Surprise send-off for tourney-bound Sam Strozier
None of the staff, students or others the Wiscasset Newspaper interviewed at Wiscasset Middle High School Thursday were surprised senior Sam Strozier earned a berth in the New England high school wrestling championships. But they all had a surprise for him.
Minutes before dismissal, Strozier walked into Stover Auditorium to the cheers of teens and adults including parents Ed and Shelley Strozier and Shelley’s sister Dee Dee Fifield. To the tune of Queen’s “We Will Rock You,” the crowd stomped, clapped and chanted, “Sam will, Sam will rock you.” WMHS teacher Warren Cossette coached them moments before, with help from the multi-sport athlete’s fellow seniors Lindsey Gordon and Vanessa Dunn and junior Matt Chapman. Gordon held a sign reading, “All I do is” followed by an illustration of a safety pin, a play on the pin in wrestling Strozier has done many times to his opponents this season as he competed as WMHS’s lone member of a Morse High School-Wiscasset team.
WMHS’s Beth Smith put the secret in secretary as she contacted each classroom directly to come to the gym and saved Strozier’s for last to keep the surprise. She invited Strozier’s family to wait in the conference room until classes started arriving. There, she briefed them on what to expect. In an interview during the wait, Strozier’s parents expressed thanks for the school honoring their son’s achievement and said he’s earned the recognition. Like others, they said his qualifying for New Englands did not surprise them.
“He’s worked hard. He works hard for himself, he works hard for his team, for the school, and he works hard for his parents, which makes him an all around great kid,” his mother said. Ed Strozier added he would like to thank the school for paying for Strozier’s event registration and hotel room.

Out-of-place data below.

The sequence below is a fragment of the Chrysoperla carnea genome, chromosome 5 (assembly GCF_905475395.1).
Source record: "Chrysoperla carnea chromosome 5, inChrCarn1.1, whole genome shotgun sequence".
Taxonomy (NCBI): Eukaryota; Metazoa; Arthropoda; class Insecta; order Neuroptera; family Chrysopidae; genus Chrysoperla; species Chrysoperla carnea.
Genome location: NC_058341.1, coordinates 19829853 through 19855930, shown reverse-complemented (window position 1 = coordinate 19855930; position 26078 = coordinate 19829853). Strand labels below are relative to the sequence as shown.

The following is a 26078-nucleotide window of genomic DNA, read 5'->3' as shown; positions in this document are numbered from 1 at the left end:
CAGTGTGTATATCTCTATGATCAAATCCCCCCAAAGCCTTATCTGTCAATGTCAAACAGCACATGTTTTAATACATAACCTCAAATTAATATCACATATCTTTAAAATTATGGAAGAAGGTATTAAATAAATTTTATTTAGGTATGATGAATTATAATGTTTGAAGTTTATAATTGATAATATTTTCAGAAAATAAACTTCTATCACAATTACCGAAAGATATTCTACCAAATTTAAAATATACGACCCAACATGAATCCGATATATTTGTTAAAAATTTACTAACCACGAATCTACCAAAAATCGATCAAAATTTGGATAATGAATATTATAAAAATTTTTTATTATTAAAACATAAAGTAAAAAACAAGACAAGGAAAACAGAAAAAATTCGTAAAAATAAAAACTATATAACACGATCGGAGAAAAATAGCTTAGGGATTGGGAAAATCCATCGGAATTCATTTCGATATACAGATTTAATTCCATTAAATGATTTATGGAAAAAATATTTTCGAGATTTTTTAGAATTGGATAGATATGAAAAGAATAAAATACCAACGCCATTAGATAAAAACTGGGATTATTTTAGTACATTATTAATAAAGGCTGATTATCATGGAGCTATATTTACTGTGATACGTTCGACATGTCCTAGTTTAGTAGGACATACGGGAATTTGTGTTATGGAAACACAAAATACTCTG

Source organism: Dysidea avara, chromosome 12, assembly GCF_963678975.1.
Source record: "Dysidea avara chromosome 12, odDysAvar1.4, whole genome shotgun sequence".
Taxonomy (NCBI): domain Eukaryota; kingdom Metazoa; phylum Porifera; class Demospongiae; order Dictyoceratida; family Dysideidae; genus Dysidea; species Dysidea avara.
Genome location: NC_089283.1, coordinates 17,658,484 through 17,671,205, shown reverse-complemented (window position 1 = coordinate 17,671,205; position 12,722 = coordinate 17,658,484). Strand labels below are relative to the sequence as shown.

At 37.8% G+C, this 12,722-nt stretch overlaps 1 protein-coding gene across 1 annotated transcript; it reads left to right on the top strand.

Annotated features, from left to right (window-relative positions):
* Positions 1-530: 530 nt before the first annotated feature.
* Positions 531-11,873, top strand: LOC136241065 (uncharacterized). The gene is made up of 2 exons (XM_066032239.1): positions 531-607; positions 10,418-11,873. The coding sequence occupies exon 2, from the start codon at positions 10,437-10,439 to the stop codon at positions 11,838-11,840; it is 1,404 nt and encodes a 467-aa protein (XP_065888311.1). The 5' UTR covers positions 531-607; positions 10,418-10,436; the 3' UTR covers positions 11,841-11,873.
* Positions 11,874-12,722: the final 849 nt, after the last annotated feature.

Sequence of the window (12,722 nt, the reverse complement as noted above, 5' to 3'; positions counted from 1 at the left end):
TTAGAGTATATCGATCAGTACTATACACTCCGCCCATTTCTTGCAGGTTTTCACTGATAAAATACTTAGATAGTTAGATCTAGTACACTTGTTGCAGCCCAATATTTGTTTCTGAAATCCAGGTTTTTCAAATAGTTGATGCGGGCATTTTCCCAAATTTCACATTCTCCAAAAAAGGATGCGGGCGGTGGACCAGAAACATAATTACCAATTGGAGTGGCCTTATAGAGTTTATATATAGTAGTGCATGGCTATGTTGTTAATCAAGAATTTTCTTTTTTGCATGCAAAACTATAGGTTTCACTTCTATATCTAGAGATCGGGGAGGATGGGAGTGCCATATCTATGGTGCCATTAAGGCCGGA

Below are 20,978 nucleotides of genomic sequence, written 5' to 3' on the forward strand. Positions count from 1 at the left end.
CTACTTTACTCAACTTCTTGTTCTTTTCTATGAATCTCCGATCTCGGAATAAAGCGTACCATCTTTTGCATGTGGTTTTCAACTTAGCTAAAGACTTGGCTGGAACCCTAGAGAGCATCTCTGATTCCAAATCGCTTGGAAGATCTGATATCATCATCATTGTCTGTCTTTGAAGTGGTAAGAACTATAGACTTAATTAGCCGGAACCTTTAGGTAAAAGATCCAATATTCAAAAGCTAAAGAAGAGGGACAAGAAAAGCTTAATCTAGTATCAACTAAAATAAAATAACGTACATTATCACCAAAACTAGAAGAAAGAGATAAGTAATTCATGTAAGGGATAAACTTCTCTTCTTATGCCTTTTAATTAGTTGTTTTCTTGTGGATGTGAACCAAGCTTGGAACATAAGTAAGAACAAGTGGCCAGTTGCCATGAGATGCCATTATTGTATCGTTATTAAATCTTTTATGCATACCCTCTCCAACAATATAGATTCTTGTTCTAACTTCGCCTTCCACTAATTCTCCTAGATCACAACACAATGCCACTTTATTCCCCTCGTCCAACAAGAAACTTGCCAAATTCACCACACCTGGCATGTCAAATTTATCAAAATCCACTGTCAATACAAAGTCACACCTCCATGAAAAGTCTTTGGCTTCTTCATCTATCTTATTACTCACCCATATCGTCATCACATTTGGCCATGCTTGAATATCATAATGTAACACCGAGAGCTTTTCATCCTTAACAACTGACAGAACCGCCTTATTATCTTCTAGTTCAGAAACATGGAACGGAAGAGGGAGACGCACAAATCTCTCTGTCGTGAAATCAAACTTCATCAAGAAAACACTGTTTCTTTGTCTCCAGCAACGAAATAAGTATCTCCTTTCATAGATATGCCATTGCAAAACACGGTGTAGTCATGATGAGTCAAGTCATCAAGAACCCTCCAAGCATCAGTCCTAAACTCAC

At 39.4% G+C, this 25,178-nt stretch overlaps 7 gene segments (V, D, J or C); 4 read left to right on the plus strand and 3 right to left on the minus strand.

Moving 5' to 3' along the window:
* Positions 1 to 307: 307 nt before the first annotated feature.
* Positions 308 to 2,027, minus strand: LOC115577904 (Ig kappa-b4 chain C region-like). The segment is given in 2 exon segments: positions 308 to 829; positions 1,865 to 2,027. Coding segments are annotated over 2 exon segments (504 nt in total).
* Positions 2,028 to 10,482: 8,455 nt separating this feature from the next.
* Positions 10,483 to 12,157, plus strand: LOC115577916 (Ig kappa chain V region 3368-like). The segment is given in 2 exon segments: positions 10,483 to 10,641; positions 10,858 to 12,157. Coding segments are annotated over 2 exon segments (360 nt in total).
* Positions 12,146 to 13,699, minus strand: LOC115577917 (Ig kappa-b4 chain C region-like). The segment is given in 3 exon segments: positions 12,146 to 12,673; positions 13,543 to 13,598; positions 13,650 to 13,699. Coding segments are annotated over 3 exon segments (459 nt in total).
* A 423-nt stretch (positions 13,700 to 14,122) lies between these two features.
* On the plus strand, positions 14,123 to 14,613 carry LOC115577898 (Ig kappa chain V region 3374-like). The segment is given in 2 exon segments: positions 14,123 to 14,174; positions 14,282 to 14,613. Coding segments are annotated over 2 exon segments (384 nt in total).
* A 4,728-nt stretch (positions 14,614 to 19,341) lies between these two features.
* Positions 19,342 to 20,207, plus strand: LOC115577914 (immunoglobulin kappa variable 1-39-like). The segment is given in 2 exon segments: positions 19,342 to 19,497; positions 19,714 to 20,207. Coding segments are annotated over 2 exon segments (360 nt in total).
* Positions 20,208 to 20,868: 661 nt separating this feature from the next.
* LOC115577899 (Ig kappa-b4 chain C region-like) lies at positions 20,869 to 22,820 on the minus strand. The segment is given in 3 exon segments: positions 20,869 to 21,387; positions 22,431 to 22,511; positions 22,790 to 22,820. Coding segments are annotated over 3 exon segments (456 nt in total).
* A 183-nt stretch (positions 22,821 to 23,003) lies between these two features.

In separate interviews, Strozier’s longtime track coach Josiah Winchenbach and Wiscasset schools’ athletic director-assistant principal Mandy Lewis concurred about his dedication to training and competing. “When he puts his mind to something, that’s all he thinks about,” Winchenbach said. He called Strozier a utility athlete, one who can do whatever is asked of him.
“He’s one of the most dedicated student-athletes I’ve been able to work with,” Lewis said. “His success comes from his determination. He perseveres, he doesn’t quit, and he has the best attitude.”
Dunn and Gordon said they wanted to show their support Thursday because Strozier shows so much support for, and is a good leader for, students in other sports at the school.
Strozier smiled as he entered the gym. Interviewed after the rally, he was looking forward to the competition in Rhode Island and was pleased the school turned out for him. “It was pretty great having everybody come support,” he said. Asked about his successful season, he said everyone helped make him better, including the other teams.
According to his parents, Strozier’s first contest is Friday night against Massachusetts’ sixth-placed wrestler. Strozier qualified as Maine’s number three wrestler in the 182-pound division, they said.